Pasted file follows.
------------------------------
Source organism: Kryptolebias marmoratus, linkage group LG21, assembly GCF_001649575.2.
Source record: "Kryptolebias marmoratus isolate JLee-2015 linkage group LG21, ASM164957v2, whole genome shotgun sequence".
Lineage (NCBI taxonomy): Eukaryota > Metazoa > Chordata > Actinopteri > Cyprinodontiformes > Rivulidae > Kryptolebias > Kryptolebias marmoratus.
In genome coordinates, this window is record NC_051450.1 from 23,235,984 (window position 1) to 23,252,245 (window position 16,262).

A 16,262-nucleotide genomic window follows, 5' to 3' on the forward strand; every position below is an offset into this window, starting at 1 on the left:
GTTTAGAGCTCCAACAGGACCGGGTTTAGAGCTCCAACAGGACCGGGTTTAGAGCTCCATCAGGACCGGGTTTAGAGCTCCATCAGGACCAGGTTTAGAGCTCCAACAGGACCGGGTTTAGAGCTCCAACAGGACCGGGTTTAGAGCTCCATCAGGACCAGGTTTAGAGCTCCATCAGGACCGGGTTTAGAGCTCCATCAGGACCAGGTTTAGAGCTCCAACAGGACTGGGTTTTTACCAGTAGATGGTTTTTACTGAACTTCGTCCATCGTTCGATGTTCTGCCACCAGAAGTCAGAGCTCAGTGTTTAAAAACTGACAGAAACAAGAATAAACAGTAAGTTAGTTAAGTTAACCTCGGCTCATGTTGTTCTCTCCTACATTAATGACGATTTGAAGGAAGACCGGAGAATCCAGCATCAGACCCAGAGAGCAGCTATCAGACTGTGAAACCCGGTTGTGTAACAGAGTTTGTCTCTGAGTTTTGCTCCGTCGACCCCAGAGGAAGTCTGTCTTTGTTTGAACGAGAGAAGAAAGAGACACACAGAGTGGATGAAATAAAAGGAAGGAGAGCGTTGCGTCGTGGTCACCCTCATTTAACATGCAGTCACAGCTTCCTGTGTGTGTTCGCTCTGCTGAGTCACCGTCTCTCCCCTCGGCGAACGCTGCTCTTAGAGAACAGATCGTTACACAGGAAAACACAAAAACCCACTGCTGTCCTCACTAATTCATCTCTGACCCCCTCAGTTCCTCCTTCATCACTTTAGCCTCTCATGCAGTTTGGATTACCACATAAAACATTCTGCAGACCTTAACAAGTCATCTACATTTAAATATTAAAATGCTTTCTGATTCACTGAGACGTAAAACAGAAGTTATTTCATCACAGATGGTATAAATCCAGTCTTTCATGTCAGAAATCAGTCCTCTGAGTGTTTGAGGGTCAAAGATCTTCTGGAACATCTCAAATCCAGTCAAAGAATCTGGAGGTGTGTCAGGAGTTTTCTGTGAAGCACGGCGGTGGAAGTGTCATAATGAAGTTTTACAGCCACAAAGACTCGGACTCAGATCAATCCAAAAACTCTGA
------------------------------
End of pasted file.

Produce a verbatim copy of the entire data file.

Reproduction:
Source organism: Kryptolebias marmoratus, linkage group LG21, assembly GCF_001649575.2.
Source record: "Kryptolebias marmoratus isolate JLee-2015 linkage group LG21, ASM164957v2, whole genome shotgun sequence".
Lineage (NCBI taxonomy): Eukaryota > Metazoa > Chordata > Actinopteri > Cyprinodontiformes > Rivulidae > Kryptolebias > Kryptolebias marmoratus.
In genome coordinates, this window is record NC_051450.1 from 23,235,984 (window position 1) to 23,252,245 (window position 16,262).

A 16,262-nucleotide genomic window follows, 5' to 3' on the forward strand; every position below is an offset into this window, starting at 1 on the left:
GTTTAGAGCTCCAACAGGACCGGGTTTAGAGCTCCAACAGGACCGGGTTTAGAGCTCCATCAGGACCGGGTTTAGAGCTCCATCAGGACCAGGTTTAGAGCTCCAACAGGACCGGGTTTAGAGCTCCAACAGGACCGGGTTTAGAGCTCCATCAGGACCAGGTTTAGAGCTCCATCAGGACCGGGTTTAGAGCTCCATCAGGACCAGGTTTAGAGCTCCAACAGGACTGGGTTTTTACCAGTAGATGGTTTTTACTGAACTTCGTCCATCGTTCGATGTTCTGCCACCAGAAGTCAGAGCTCAGTGTTTAAAAACTGACAGAAACAAGAATAAACAGTAAGTTAGTTAAGTTAACCTCGGCTCATGTTGTTCTCTCCTACATTAATGACGATTTGAAGGAAGACCGGAGAATCCAGCATCAGACCCAGAGAGCAGCTATCAGACTGTGAAACCCGGTTGTGTAACAGAGTTTGTCTCTGAGTTTTGCTCCGTCGACCCCAGAGGAAGTCTGTCTTTGTTTGAACGAGAGAAGAAAGAGACACACAGAGTGGATGAAATAAAAGGAAGGAGAGCGTTGCGTCGTGGTCACCCTCATTTAACATGCAGTCACAGCTTCCTGTGTGTGTTCGCTCTGCTGAGTCACCGTCTCTCCCCTCGGCGAACGCTGCTCTTAGAGAACAGATCGTTACACAGGAAAACACAAAAACCCACTGCTGTCCTCACTAATTCATCTCTGACCCCCTCAGTTCCTCCTTCATCACTTTAGCCTCTCATGCAGTTTGGATTACCACATAAAACATTCTGCAGACCTTAACAAGTCATCTACATTTAAATATTAAAATGCTTTCTGATTCACTGAGACGTAAAACAGAAGTTATTTCATCACAGATGGTATAAATCCAGTCTTTCATGTCAGAAATCAGTCCTCTGAGTGTTTGAGGGTCAAAGATCTTCTGGAACATCTCAAATCCAGTCAAAGAATCTGGAGGTGTGTCAGGAGTTTTCTGTGAAGCACGGCGGTGGAAGTGTCATAATGAAGTTTTACAGCCACAAAGACTCGGACTCAGATCAATCCAAAAACTCTGA